Lednické rybníky National Nature Reserve

Lednické rybníky NNR (The Lednice Fishponds) was declared in 1988 and covers a territory of 557.53 ha at elevations of 160 – 175 metres. The reserve includes the network of fishponds Nesyt, Hlohovecký, Prostřední and Mlýnský rybník on the alluvial plain of the Včelínek stream between Sedlec and Lednice as well as the Zámecký rybník on the alluvial plain of the Dyje river near Lednice in the Jihomoravský kraj - South Moravian Region. The main subject of the protection is the importance of the fishpond complex as one of the most significant ornithological localities in the Czech Republic, providing nesting sites and migration stopovers for many bird species.

The substrates consist of Flysh of the Žďánice Unit, Miocene sediments and smaller areas of Pliocene sands and gravels. The soil cover on the banks of the fishponds is mostly typical fluvisol or gleyic fluvisol, while muddy gleysol can be found on the banks of the Mlýnský rybník pond. The banks of Nesyt pond are covered with psephitic fluvisol. The Zámecký rybník pond was built on loam-dominated Quaternary sediments, with typical chernitzas around the pond edges. The chernitzas around the Zámecký rybník are of a gleyic character while on the banks of Nesyt pond they are of a pelic character passing into poorly developed solonchaks.
 
Narrow fringes of bush-like or tree-like willows and poplars grow along the banks of the fishponds and also in shallow waters where streams flow in the ponds. Reedbeds formed mostly of common reed (Phragmites australis) and lesser bullrush (Typha angustifolia) border these bankside growths and stretch for varying distances into the ponds, depending on the water depth. In the ponds we can find lesser pondweed (Potamogeton pusillus) and fennel pondweed (Potamogeton pectinatus), as well as aquatic species like horned pondweed (Zannichellia palustris), ribbon-leaved water plantain (Alisma gramineum), the water crowfoot Batrachium rionii and brackish water crowfoot (Batrachium baudotii), mare’s-tail (Hippuris vulgaris), brookweed (Samolus valerandii). When the ponds are periodically drained, growths of swamp pricklegrass (Heleochloa schoenoides) and whorl-grass (Catabrosa aquatica) develop on the exposed fishpond bottom. Some cultivated, non-indigenous species (e.g. water lilies) can also be found in the Zámecký rybník pond. The Lednice fishponds are also characterised by their algae communities of naturally eutrophic stillwaters. The presence of species such as the Diatom Epithemia sorex indicates that the water is polluted and the blue-green algae Phormidium ambiguum and Nodularia harveyana can also be found in the ponds.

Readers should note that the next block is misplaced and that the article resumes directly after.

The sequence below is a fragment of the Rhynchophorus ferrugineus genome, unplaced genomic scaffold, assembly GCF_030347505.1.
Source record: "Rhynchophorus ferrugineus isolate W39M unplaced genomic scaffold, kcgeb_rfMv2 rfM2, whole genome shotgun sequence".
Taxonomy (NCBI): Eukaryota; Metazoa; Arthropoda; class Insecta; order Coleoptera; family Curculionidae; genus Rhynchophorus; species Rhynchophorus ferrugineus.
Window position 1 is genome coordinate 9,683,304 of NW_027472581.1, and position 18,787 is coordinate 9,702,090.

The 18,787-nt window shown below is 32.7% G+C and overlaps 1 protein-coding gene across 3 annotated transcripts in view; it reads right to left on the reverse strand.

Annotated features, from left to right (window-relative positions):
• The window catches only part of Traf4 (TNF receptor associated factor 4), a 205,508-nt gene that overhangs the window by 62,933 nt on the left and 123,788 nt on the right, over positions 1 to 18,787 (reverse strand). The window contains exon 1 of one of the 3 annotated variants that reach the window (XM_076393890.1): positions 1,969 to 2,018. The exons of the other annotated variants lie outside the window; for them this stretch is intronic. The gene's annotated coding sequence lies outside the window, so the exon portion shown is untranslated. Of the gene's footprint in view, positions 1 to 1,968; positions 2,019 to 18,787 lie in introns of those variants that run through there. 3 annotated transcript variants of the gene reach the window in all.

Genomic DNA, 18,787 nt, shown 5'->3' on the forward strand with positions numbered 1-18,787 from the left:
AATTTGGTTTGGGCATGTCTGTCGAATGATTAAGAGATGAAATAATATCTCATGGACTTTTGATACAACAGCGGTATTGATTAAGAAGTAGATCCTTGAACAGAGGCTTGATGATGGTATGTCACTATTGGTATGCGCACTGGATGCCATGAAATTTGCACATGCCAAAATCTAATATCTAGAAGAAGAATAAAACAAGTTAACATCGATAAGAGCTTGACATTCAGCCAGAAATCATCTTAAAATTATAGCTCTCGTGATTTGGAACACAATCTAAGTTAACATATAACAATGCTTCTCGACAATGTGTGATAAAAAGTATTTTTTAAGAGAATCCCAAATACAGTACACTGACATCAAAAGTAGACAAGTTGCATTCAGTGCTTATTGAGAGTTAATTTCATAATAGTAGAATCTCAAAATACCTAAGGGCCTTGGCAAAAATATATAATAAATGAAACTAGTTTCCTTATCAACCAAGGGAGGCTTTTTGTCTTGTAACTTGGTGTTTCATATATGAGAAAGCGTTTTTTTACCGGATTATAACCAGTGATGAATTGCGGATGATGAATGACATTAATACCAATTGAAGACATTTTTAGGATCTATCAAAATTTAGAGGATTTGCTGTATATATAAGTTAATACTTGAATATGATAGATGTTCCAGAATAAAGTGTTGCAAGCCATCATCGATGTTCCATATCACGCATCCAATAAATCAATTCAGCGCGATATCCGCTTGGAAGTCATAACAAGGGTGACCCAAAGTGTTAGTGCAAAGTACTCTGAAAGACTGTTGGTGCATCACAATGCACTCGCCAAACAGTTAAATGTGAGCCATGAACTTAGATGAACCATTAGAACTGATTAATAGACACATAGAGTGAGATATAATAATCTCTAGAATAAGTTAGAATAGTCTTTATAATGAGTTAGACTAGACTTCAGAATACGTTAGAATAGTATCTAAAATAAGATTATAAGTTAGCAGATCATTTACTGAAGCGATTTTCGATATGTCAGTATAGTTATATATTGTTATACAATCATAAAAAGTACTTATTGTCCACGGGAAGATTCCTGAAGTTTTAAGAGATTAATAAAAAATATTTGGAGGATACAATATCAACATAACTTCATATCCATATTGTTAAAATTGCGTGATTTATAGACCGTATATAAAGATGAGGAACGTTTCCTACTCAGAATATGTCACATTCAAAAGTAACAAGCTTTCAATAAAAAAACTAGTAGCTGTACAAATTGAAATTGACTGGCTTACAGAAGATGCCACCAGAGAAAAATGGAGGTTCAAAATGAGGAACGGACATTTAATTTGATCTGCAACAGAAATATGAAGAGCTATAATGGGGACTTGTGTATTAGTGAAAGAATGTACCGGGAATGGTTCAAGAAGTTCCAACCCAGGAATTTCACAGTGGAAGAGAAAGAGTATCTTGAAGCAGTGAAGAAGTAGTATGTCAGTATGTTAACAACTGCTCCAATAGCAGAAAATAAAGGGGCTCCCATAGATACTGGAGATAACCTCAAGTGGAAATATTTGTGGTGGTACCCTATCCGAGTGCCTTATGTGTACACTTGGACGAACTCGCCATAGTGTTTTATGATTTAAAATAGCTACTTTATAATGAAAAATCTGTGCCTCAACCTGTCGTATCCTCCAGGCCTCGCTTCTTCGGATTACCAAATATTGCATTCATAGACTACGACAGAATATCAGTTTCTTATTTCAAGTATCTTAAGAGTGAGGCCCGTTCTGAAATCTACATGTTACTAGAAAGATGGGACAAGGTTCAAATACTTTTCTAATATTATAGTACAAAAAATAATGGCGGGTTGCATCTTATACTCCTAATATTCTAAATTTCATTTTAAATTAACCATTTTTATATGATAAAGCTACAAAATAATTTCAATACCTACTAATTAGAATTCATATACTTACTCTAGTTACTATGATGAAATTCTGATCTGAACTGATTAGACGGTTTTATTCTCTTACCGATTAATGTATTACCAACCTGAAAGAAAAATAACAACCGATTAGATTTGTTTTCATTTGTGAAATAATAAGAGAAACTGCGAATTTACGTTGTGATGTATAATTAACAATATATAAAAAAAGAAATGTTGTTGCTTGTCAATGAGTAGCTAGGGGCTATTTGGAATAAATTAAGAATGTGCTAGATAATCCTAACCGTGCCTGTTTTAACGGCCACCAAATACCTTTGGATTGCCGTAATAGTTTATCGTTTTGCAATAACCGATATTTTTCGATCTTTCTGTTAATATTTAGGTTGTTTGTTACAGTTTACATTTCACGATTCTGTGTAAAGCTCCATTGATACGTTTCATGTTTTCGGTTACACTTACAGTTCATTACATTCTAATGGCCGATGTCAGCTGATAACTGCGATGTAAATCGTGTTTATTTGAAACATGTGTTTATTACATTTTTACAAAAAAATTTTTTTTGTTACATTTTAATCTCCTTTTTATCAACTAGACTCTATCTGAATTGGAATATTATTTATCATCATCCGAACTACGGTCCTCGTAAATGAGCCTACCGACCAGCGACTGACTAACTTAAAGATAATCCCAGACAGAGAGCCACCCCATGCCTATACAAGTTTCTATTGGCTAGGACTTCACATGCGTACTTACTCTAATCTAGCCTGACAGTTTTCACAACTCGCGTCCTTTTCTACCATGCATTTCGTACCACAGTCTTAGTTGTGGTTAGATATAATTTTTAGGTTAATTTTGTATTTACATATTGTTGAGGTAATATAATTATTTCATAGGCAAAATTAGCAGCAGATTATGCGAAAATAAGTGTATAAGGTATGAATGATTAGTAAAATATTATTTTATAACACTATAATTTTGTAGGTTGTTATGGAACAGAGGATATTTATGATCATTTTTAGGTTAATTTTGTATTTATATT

The fishponds are an important nesting site for many waterbirds and the largest nesting colony of the grey heron (Ardea cinerea) and night heron (Nycticorax nycticorax) in the Czech Republic is found on the islands in the Zámecký rybník with up to 230 pairs of both species. Other nesting species include the red-crested pochard (Netta rufina), bearded tit (Panurus biarmicus), marsh harrier (Circus aeruginosus) and sometimes the bittern (Botaurus stellaris). The Lednice fishponds are also an important migration stopover for greylag goose (Anser anser), pochard (Aythya ferina), shoveler duck (Spatula clypeata), black tern (Chlidonias niger) and several species of waders. The white-tailed eagle (Haliaeetus albicilla) regularly overwinters here. In the past the avocet (Recurvirostra avosetta) and the spoonbill (Platalea leucorodia) occasionally nested on the ponds. The amphibians include the edible frog (Rana esculenta), common toad (Bufo bufo) and green toad (Bufo viridis) and the common tree-frog (Hyla arborea). Many significant butterfly and moth species live in the reedbeds, including the fen wainscot (Arenostola phragmitidis), Chilo phragmitellus of the Crambinae, small China-mark Cataclysta lemnata, the Pyralid moths Calamotropha paludella and  Sclerocona acutella and Webb’s wainscot ( Archanara sparganii).